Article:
Childrens Books

Fairy Tale and Picture Book Prank – The Stinky Cheeseman and Other Stupid Fairy Tales

The Stinky Cheese Man and other Fairly Stupid Tales by Jon Scieszka Lane Smith Perhaps one of the most unique picture books ever created, this book is made up of different wacky and humorous stories from various fairy tale stories. These stories begin oddly enough on the end paper with an obnoxious, noisy hen yelling at the narrator, who silences the hen by introducing the title page in large, bold type.

By using the structure of the book as an actual story element and discussing it like a book, the narrator adds a new level of humor and wit rarely explored in picture books, though common in the pranks of the fairy tales. Although Scieszka and Smith add a new layer of playfulness to this, telling us no one ever reads acknowledgments and so they put them upside down, so if we want to read them we can always stand on our heads. This form of communication appeals to both older readers and young children alike, so it’s not uncommon for people in their twenties to comment on how funny they find this picture book. Somehow, Smith and Scieszka’s books all seem to appeal to older audiences, though they still send little kids into unstoppable giggles.

Part of this book’s uniqueness is its illustrations which are definitely not cute but more of a modern art form, often resembling cut-out collages, the characters are distorted, prompting children to say that Chicken’s eyes Licken are wrong, or on another part of the image. This art works well for a number of reasons, first it lets the reader know instantly the unique nature of this picture book, it is a twist on the tradition of fairy tales and picture books. Second, having the art distorted helps expose children to the often distorted nature of modern art, such exposure helps them expand their own understanding of visual languages. It’s also important to realize that the weird nature of the art in this book adds to the humorous nature of the stories it contains.

Once the book begins, with the first story of Chicken Licken, it descends into an almost chaotic verse, in which the Narrator of the book repeatedly tries to get the attention of the overly excited characters in that first story, until until the Table of Contents finally falls and crushes all the characters.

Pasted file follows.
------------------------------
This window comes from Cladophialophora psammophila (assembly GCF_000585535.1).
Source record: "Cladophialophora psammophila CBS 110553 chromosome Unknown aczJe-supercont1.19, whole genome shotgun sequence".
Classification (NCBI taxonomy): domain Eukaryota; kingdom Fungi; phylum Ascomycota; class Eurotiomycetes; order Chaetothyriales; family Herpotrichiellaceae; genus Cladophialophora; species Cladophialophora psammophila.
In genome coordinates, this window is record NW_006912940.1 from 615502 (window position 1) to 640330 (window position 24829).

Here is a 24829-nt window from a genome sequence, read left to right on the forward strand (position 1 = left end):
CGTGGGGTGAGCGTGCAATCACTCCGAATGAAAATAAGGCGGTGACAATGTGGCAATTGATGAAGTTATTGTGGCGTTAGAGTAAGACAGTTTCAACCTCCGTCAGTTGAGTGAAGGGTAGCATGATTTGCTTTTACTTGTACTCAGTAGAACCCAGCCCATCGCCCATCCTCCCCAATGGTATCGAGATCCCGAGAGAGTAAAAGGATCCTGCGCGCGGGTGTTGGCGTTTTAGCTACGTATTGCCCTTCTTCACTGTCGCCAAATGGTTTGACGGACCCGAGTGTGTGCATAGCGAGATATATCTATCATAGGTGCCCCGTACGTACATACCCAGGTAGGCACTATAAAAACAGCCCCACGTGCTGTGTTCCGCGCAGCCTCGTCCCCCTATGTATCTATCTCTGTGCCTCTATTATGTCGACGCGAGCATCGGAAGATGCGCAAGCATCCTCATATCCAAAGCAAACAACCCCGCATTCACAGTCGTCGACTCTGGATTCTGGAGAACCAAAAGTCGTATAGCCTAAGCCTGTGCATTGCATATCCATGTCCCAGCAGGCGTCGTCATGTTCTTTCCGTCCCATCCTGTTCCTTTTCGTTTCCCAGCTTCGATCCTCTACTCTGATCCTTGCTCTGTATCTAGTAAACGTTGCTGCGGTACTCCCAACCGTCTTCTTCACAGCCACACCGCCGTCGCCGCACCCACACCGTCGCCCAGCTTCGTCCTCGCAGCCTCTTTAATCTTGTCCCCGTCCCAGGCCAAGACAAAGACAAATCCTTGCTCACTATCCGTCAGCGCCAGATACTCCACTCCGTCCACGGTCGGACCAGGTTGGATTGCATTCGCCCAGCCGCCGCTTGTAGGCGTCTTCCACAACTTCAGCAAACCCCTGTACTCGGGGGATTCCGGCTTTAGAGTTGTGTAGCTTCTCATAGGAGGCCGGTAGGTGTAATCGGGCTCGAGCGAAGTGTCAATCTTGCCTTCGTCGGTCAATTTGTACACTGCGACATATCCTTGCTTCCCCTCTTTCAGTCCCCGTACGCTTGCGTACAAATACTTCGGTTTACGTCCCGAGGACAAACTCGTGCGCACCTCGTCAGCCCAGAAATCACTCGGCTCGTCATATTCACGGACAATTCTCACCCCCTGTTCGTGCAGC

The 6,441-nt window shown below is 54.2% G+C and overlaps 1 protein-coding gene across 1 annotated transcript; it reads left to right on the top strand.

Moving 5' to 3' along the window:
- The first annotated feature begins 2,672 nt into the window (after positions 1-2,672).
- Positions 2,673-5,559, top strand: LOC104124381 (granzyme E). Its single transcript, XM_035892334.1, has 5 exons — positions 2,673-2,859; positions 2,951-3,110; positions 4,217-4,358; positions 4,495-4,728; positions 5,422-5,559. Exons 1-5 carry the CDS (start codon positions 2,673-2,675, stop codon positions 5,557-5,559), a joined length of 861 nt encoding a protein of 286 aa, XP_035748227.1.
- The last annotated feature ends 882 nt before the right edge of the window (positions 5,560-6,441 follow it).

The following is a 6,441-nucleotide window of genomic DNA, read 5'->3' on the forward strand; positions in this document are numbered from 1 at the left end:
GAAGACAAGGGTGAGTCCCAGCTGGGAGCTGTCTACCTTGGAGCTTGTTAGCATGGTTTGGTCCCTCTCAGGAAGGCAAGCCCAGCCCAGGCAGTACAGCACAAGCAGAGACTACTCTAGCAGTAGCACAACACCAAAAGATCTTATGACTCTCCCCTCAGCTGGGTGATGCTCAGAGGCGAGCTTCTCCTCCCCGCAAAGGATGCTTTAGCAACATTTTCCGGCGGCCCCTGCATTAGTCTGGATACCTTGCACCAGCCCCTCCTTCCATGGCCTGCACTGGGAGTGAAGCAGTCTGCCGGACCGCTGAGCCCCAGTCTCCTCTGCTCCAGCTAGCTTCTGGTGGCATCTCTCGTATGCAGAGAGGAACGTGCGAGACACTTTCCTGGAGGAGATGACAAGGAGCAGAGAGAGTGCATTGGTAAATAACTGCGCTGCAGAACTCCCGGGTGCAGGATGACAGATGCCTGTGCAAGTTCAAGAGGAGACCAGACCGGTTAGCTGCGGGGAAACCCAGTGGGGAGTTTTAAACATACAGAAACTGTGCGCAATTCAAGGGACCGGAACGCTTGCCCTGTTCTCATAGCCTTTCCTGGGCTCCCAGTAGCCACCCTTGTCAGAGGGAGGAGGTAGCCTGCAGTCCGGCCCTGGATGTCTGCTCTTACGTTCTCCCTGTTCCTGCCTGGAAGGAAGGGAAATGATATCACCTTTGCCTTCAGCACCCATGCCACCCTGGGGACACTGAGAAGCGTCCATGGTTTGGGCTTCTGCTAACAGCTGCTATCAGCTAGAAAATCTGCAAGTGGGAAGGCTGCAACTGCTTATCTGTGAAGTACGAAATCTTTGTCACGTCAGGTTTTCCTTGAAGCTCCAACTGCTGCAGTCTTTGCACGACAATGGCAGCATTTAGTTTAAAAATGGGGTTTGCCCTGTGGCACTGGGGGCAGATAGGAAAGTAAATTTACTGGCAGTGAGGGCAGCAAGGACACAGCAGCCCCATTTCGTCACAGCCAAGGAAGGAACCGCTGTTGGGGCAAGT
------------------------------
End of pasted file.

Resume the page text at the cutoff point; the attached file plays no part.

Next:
Later stories leave this interaction with the third wall and elements of the books, relying on wry humor and surprises based on our understanding of the fairy tale stories they stuff. In the ugly duckling, for example, the humor comes both from the ugly duckling’s appearance and from the fact that the ugly duckling says he will become a swan, but instead grows up to be what a very ugly duckling. Similar plays on our expectations occur in The Other Frog Prince, in which the frog forces the princess to kiss him by telling him he’s a prince. However, rather than transform, he tells her he was joking and lets her wipe the mud from her lips.

One could of course ponder the social ramifications of these stories as they so often do with fairy tales. The frog in the story lets the princess wipe the mud of their short-lived relationship from her lips. This is the nature of most relationships; they end, not with people living together until death, but with a divorce or a breakup long before anyone thinks of marriage. In many cases, there was no intention of staying together by either party, rather the relationship was itself a farce, like that fairy tale, it was just one party lying to the other for the sole purpose of having a short-lived relationship.

Moreover, one can question the nature of the original ugly duckling fairy tale, just like the story of the real ugly duckling. The story gets some of its humor from the fact that we are all aware that most people will not become swans; most people fail to achieve their dreams. The harsh reality is that the morals of fairy tales do little to alleviate the problem, why after all should children assume that someone would become wonderful and great. The truth is that none of these presumptions normally exist or are justified. We then have to find a way to be nice despite the fact that someone will probably not become better, not different from what they are at a given moment.

Admittedly, such readings of stories go beyond their original humorous purpose, but what is funny in a society is based in part on the society’s underlying thoughts, events, and emotions. The Stinky Cheese Man relies on corporate understanding and thinking to be funny. For this reason, although the meaning of the stories may not have been direct, they do indeed tell us something about ourselves and our emotional state, even though they provide insight into the fairy tales themselves. .

This is illustrated in the last page of the book when the narrator Jack runs away from the giant leaving the hen to eat. In the story of the fairy tale, Jack was a very greedy person, stealing from the giant many times, far more than necessary, and when the giant tries to punish him for the theft, he kills the giant. Deception in fairy tales is therefore something to be respected and this trend has also spread to picture books.

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